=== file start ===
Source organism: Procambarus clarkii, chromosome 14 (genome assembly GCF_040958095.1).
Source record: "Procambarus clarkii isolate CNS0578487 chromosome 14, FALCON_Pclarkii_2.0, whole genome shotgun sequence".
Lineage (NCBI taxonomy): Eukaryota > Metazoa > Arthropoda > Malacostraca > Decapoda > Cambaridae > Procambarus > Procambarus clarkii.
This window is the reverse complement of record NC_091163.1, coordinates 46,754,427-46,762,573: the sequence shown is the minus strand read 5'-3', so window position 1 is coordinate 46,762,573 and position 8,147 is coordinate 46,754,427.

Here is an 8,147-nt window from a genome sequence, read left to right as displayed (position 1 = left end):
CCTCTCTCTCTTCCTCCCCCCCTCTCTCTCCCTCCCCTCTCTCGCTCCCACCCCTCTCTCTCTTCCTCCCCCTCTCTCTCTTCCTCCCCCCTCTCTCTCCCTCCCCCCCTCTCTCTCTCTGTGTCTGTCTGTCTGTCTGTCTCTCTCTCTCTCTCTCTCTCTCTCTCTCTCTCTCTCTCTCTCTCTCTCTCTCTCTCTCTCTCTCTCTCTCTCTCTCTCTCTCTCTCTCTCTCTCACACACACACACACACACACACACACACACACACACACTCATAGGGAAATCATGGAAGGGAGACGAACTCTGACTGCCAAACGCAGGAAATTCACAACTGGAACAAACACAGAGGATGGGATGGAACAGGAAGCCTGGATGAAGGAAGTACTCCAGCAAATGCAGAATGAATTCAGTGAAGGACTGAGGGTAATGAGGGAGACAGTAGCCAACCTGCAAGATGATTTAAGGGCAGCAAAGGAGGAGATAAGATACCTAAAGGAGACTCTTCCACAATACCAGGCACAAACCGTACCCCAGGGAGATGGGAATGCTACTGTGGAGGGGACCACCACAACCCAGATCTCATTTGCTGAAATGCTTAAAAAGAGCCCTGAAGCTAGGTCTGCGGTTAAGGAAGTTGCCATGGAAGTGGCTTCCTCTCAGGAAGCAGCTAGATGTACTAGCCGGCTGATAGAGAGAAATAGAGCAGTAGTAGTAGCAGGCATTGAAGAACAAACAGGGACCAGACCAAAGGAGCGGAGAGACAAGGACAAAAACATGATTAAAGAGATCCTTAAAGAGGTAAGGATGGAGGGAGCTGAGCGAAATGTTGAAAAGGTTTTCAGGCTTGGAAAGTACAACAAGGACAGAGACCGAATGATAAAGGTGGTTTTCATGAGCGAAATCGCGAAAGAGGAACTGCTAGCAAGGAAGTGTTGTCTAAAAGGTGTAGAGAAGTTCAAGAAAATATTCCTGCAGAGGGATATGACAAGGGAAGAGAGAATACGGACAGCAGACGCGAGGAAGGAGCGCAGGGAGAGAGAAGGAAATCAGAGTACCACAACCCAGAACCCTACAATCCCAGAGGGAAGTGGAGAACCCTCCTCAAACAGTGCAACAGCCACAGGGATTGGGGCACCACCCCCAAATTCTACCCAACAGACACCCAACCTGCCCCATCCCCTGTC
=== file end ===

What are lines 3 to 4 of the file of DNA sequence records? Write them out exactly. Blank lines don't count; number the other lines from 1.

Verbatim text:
Lineage (NCBI taxonomy): Eukaryota > Metazoa > Arthropoda > Malacostraca > Decapoda > Cambaridae > Procambarus > Procambarus clarkii.
This window is the reverse complement of record NC_091163.1, coordinates 46,754,427-46,762,573: the sequence shown is the minus strand read 5'-3', so window position 1 is coordinate 46,762,573 and position 8,147 is coordinate 46,754,427.